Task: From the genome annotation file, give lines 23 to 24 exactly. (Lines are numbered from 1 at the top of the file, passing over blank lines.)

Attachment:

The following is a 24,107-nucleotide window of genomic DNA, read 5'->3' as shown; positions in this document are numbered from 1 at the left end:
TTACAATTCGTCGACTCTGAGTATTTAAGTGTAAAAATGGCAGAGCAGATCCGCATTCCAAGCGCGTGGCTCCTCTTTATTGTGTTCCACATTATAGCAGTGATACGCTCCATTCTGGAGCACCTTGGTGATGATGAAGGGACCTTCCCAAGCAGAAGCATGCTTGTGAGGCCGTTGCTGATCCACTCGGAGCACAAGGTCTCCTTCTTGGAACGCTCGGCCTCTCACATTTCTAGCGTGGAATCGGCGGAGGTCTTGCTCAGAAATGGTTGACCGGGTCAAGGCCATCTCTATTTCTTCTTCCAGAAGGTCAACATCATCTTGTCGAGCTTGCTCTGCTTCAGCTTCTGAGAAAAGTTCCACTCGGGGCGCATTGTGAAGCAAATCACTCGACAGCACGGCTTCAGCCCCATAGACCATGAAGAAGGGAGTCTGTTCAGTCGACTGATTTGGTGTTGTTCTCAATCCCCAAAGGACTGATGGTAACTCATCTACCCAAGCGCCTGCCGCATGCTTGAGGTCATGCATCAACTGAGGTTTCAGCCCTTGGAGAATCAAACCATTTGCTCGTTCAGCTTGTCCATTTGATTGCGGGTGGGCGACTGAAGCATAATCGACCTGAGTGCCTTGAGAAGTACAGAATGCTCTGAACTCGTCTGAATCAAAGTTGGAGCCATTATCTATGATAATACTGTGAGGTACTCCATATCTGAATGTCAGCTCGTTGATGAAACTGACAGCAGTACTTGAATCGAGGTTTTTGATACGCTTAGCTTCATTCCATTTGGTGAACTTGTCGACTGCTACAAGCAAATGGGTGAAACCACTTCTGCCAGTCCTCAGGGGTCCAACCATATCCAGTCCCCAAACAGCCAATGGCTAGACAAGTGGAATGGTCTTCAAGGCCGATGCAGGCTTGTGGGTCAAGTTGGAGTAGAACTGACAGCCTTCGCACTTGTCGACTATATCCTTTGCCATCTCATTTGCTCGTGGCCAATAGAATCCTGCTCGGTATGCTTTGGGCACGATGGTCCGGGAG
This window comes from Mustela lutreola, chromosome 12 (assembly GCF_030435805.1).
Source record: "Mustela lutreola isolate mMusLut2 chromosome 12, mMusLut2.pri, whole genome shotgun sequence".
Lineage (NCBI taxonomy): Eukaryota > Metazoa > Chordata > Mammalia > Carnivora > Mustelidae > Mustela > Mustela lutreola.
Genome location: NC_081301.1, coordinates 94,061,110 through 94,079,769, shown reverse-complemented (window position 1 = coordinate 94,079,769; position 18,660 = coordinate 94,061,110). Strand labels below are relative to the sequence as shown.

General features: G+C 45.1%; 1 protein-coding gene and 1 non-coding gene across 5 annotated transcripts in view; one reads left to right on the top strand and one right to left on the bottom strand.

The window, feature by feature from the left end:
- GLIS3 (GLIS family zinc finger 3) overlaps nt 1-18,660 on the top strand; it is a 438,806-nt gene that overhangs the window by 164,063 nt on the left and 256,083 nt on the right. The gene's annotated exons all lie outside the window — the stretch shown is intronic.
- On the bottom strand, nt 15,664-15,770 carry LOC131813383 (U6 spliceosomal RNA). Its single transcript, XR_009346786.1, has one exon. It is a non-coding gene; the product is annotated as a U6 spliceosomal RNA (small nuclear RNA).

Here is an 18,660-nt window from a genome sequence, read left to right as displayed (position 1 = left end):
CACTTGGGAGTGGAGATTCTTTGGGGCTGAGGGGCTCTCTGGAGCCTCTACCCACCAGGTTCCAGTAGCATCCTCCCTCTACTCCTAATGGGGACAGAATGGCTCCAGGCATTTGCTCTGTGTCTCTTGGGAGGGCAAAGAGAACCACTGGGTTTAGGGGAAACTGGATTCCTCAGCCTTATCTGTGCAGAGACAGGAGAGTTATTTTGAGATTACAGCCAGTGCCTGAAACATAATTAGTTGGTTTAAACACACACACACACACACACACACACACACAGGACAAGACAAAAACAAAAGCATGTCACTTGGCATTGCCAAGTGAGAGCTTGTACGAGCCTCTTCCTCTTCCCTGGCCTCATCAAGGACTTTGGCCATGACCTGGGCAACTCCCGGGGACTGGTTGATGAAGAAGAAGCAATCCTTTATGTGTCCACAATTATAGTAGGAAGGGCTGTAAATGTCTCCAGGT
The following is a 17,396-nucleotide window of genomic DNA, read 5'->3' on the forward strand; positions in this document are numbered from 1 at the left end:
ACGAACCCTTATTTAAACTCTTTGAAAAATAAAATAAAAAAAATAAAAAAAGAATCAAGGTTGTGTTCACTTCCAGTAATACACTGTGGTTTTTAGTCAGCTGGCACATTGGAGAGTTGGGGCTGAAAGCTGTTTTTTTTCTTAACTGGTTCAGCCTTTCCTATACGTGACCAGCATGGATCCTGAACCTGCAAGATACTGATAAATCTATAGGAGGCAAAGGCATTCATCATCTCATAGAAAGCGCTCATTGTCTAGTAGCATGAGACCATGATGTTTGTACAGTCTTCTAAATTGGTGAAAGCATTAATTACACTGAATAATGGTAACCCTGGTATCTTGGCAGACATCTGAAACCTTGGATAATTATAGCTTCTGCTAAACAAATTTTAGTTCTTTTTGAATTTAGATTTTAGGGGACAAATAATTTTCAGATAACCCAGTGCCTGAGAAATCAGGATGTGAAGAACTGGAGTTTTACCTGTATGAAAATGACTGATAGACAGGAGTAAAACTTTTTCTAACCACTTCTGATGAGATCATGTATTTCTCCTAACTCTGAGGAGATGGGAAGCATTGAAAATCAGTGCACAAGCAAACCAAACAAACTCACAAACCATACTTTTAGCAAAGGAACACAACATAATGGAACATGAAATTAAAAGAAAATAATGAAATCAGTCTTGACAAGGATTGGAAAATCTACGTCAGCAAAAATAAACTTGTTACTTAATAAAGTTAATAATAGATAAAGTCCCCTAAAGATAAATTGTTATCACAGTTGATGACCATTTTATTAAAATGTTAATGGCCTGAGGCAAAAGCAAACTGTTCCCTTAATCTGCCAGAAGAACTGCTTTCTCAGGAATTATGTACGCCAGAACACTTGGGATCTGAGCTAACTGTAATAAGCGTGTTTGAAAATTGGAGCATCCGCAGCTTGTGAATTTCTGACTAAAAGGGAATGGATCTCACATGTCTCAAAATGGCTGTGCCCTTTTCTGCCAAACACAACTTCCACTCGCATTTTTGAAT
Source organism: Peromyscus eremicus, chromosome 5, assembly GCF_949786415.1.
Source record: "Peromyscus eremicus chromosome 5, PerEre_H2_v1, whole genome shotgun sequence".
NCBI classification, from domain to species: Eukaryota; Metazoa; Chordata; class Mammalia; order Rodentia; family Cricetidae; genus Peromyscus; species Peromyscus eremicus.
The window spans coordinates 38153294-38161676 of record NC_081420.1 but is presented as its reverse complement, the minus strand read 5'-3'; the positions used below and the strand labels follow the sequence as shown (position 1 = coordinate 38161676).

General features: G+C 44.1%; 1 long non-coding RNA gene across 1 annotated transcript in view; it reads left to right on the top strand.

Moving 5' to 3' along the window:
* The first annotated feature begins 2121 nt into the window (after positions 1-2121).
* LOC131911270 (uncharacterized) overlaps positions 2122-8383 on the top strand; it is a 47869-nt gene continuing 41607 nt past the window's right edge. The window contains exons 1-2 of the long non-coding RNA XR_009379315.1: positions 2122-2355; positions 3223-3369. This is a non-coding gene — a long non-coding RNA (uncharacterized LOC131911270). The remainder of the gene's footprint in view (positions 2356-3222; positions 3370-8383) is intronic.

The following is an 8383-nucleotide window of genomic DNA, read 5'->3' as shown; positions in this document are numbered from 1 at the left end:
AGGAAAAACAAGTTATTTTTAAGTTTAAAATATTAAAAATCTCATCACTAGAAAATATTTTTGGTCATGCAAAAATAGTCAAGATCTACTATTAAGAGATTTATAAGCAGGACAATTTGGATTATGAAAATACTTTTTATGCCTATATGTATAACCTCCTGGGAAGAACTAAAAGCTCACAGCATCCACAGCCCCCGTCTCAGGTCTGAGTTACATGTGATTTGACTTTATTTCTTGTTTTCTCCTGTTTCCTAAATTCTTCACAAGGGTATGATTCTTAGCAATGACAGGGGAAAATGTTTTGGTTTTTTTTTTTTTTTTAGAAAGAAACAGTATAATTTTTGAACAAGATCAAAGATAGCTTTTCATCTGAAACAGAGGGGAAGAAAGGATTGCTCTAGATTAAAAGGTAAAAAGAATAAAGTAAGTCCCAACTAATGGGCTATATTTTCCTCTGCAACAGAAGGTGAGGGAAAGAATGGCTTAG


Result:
The following is an 8383-nucleotide window of genomic DNA, read 5'->3' as shown; positions in this document are numbered from 1 at the left end:
AGGAAAAACAAGTTATTTTTAAGTTTAAAATATTAAAAATCTCATCACTAGAAAATATTTTTGGTCATGCAAAAATAGTCAAGATCTACTATTAAGAGATTTATAAGCAGGACAATTTGGATTATGAAAATACTTTTTATGCCTATATGTATAACCTCCTGGGAAGAACTAAAAGCTCACAGCATCCACAGCCCCCGTCTCAGGTCTGAGTTACATGTGATTTGACTTTATTTCTTGTTTTCTCCTGTTTCCTAAATTCTTCACAAGGGTATGATTCTTAGCAATGACAGGGGAAAATGTTTTGGTTTTTTTTTTTTTTTTAGAAAGAAACAGTATAATTTTTGAACAAGATCAAAGATAGCTTTTCATCTGAAACAGAGGGGAAGAAAGGATTGCTCTAGATTAAAAGGTAAAAAGAATAAAGTAAGTCCCAACTAATGGGCTATATTTTCCTCTGCAACAGAAGGTGAGGGAAAGAATGGCTTAG